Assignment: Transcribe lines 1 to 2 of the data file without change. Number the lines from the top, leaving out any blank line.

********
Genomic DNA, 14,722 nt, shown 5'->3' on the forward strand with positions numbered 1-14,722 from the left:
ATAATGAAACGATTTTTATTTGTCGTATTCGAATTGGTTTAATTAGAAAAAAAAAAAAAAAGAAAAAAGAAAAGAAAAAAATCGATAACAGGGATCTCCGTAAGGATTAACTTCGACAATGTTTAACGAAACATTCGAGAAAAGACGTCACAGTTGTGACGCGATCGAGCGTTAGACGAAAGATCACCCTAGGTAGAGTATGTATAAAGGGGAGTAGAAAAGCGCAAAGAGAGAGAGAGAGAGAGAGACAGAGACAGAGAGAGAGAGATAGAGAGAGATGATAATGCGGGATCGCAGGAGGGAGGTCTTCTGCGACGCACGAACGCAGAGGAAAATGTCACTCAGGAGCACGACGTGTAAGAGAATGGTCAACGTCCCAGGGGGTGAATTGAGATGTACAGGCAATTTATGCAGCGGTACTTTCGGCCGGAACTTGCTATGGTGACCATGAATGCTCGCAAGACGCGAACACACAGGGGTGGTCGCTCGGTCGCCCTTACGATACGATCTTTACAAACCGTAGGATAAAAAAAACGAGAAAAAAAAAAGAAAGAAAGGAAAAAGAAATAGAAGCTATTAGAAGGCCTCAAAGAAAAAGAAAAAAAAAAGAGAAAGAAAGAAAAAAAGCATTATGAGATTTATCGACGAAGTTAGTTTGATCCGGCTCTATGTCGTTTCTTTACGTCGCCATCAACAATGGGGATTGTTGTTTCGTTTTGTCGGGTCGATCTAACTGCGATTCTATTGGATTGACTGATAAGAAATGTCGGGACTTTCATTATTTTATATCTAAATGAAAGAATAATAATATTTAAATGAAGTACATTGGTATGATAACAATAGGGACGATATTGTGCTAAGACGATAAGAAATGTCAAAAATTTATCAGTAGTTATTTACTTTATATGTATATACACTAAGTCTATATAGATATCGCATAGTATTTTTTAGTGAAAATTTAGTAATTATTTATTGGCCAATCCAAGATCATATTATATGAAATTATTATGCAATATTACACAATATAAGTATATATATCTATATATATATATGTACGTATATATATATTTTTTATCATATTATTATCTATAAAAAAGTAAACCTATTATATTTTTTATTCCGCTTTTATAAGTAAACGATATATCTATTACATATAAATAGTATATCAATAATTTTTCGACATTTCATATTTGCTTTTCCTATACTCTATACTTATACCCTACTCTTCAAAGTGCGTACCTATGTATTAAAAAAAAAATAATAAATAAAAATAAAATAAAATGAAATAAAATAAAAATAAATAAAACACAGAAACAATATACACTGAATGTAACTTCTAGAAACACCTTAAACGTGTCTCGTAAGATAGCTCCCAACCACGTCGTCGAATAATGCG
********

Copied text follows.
Genomic DNA, 14,722 nt, shown 5'->3' on the forward strand with positions numbered 1-14,722 from the left:
ATAATGAAACGATTTTTATTTGTCGTATTCGAATTGGTTTAATTAGAAAAAAAAAAAAAAAGAAAAAAGAAAAGAAAAAAATCGATAACAGGGATCTCCGTAAGGATTAACTTCGACAATGTTTAACGAAACATTCGAGAAAAGACGTCACAGTTGTGACGCGATCGAGCGTTAGACGAAAGATCACCCTAGGTAGAGTATGTATAAAGGGGAGTAGAAAAGCGCAAAGAGAGAGAGAGAGAGAGAGACAGAGACAGAGAGAGAGAGATAGAGAGAGATGATAATGCGGGATCGCAGGAGGGAGGTCTTCTGCGACGCACGAACGCAGAGGAAAATGTCACTCAGGAGCACGACGTGTAAGAGAATGGTCAACGTCCCAGGGGGTGAATTGAGATGTACAGGCAATTTATGCAGCGGTACTTTCGGCCGGAACTTGCTATGGTGACCATGAATGCTCGCAAGACGCGAACACACAGGGGTGGTCGCTCGGTCGCCCTTACGATACGATCTTTACAAACCGTAGGATAAAAAAAACGAGAAAAAAAAAAGAAAGAAAGGAAAAAGAAATAGAAGCTATTAGAAGGCCTCAAAGAAAAAGAAAAAAAAAAGAGAAAGAAAGAAAAAAAGCATTATGAGATTTATCGACGAAGTTAGTTTGATCCGGCTCTATGTCGTTTCTTTACGTCGCCATCAACAATGGGGATTGTTGTTTCGTTTTGTCGGGTCGATCTAACTGCGATTCTATTGGATTGACTGATAAGAAATGTCGGGACTTTCATTATTTTATATCTAAATGAAAGAATAATAATATTTAAATGAAGTACATTGGTATGATAACAATAGGGACGATATTGTGCTAAGACGATAAGAAATGTCAAAAATTTATCAGTAGTTATTTACTTTATATGTATATACACTAAGTCTATATAGATATCGCATAGTATTTTTTAGTGAAAATTTAGTAATTATTTATTGGCCAATCCAAGATCATATTATATGAAATTATTATGCAATATTACACAATATAAGTATATATATCTATATATATATATGTACGTATATATATATTTTTTATCATATTATTATCTATAAAAAAGTAAACCTATTATATTTTTTATTCCGCTTTTATAAGTAAACGATATATCTATTACATATAAATAGTATATCAATAATTTTTCGACATTTCATATTTGCTTTTCCTATACTCTATACTTATACCCTACTCTTCAAAGTGCGTACCTATGTATTAAAAAAAAAATAATAAATAAAAATAAAATAAAATGAAATAAAATAAAAATAAATAAAACACAGAAACAATATACACTGAATGTAACTTCTAGAAACACCTTAAACGTGTCTCGTAAGATAGCTCCCAACCACGTCGTCGAATAATGCG